How to Improve Your Game with Golf Simulators
Electronic golf simulators have gotten so good that they’re almost as much fun as the real thing. What really sets simulators apart from all other virtual versions of golf is that you get to swing a club.
Many great golf simulators are available, from the huge (and hugely expensive) to new, inexpensive models that would fit in a briefcase. Here’s a sampling:
AboutGolf simulators: Feature excellent graphics, great courses, and heavy-duty science to produce the next generation of indoor golf. Introduced in 2003, these machines are too expensive for home use (unless you’re Bill Gates); you’ll find them in the growing chain of PGA Tour Superstores.
DeadSolidGolf simulators: Let you swing full-out at a screen. The company’s Ballflight Trajectory Sensor projects where your shot will go, and you putt right into the screen. The machines rent for $2,000 to $2,500 a day; you’ll see them at conventions, as well as at a few golf shops and sports bars. You can find home models available, too, though they can cost as much as a small car.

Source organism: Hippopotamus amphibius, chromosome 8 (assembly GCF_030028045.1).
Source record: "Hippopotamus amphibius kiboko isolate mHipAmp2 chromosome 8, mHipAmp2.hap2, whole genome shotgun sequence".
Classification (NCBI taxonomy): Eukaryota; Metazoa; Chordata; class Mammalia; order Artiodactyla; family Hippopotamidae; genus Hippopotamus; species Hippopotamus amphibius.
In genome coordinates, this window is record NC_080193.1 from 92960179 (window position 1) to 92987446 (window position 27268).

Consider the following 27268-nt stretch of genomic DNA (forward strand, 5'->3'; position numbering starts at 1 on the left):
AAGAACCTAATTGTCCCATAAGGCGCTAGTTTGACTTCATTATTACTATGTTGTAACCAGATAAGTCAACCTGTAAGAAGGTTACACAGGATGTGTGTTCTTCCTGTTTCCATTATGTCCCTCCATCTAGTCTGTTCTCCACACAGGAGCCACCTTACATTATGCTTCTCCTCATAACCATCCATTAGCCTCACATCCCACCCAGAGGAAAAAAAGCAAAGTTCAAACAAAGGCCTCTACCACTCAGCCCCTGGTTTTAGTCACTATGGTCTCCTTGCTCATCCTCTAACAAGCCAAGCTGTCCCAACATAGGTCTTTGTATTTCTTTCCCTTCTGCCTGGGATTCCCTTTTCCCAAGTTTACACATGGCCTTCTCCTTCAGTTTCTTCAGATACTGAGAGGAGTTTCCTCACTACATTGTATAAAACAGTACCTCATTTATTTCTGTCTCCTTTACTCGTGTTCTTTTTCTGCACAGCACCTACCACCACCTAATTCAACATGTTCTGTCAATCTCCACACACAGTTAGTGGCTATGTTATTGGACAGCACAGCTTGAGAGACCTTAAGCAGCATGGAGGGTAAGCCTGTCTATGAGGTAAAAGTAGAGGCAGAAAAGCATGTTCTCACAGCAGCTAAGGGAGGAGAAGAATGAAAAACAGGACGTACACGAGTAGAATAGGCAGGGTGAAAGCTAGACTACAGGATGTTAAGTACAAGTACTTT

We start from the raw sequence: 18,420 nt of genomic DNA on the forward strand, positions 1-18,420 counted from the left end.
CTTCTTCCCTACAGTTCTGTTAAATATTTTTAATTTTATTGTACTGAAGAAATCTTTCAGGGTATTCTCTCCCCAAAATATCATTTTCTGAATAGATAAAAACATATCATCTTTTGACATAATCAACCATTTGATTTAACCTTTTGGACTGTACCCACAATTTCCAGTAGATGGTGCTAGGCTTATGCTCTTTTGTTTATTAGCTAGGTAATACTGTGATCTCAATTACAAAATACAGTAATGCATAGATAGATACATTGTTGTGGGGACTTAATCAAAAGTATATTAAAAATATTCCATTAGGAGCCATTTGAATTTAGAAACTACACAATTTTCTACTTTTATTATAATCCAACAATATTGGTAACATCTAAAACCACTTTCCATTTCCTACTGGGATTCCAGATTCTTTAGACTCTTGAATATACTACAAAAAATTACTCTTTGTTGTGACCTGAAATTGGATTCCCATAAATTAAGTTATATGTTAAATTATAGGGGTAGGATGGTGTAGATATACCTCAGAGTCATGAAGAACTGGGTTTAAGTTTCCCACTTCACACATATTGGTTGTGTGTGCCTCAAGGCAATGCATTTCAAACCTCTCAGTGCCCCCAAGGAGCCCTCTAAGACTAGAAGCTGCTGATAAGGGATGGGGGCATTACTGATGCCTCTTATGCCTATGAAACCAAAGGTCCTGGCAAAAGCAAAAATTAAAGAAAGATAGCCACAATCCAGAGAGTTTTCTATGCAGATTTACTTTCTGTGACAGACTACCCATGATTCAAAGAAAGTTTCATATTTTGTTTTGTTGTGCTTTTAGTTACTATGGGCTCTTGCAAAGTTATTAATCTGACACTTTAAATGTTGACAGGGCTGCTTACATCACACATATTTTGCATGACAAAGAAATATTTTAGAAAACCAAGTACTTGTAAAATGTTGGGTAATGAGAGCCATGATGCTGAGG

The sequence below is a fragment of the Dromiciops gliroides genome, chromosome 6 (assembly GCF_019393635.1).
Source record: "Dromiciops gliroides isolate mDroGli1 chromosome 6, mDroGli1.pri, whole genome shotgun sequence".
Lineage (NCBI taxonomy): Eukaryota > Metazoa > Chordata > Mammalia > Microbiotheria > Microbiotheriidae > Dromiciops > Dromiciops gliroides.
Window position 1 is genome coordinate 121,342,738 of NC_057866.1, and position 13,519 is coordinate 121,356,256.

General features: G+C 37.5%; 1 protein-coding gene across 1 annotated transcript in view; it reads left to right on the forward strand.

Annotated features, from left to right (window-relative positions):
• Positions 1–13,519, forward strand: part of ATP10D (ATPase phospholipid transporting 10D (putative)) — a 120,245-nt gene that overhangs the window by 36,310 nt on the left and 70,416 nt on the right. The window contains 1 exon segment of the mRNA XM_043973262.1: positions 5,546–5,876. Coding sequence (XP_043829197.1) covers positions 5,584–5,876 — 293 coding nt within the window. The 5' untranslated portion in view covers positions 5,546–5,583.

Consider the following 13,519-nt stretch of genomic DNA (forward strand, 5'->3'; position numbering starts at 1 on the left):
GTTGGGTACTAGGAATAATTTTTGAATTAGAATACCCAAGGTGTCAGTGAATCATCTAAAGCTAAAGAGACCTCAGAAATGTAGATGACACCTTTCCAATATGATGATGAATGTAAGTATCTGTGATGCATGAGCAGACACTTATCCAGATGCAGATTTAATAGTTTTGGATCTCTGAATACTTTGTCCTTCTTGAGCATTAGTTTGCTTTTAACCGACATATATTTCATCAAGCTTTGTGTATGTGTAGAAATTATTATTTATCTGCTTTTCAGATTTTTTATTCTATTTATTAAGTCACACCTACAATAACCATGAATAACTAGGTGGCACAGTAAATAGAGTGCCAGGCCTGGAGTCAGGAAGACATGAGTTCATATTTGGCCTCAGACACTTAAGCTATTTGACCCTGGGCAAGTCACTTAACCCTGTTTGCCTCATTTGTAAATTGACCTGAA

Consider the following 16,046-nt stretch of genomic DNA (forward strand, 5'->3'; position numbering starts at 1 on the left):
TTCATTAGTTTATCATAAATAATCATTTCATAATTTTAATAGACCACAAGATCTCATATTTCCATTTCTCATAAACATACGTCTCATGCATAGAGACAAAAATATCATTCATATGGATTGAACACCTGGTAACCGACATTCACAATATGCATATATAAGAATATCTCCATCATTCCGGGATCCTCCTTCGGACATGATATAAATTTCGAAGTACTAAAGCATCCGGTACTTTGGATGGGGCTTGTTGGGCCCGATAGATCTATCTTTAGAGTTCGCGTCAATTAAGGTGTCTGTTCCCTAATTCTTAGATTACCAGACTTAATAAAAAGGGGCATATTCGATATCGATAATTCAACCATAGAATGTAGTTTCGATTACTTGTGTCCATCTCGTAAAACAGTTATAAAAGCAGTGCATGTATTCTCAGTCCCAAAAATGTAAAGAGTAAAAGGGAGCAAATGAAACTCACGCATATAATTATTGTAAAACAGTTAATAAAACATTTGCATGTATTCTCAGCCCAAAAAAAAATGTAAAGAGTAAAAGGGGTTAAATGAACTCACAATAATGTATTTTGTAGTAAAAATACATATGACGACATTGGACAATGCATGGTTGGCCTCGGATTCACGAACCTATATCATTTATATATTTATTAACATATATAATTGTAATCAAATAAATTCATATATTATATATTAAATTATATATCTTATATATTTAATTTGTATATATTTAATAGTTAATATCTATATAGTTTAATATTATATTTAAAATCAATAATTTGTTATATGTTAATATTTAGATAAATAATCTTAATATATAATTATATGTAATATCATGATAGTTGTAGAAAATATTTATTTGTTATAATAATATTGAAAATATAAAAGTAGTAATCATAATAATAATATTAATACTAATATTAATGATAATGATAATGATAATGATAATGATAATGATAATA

High Definition Golf from Interactive Sports Technologies: Another full-swing simulator, which boasts photo-realistic courses and optional swing analysis. Like the AboutGolf and DeadSolid simulators, this one may be too expensive for most golfers to own, but it’s great fun to play if you find one in your town.
Launchpad from Electric~Spin Coporation: A compact device that sells for a reasonable $249. This is a cut-down version of the much larger full-swing simulators. By using a short club and a ball on a tether, you can play Pebble Beach, St. Andrews, Bethpage Black, and other courses.
Some of these golf simulators are so good that you’ll never get any work done. But that’s okay — after all, that’s what golf is for!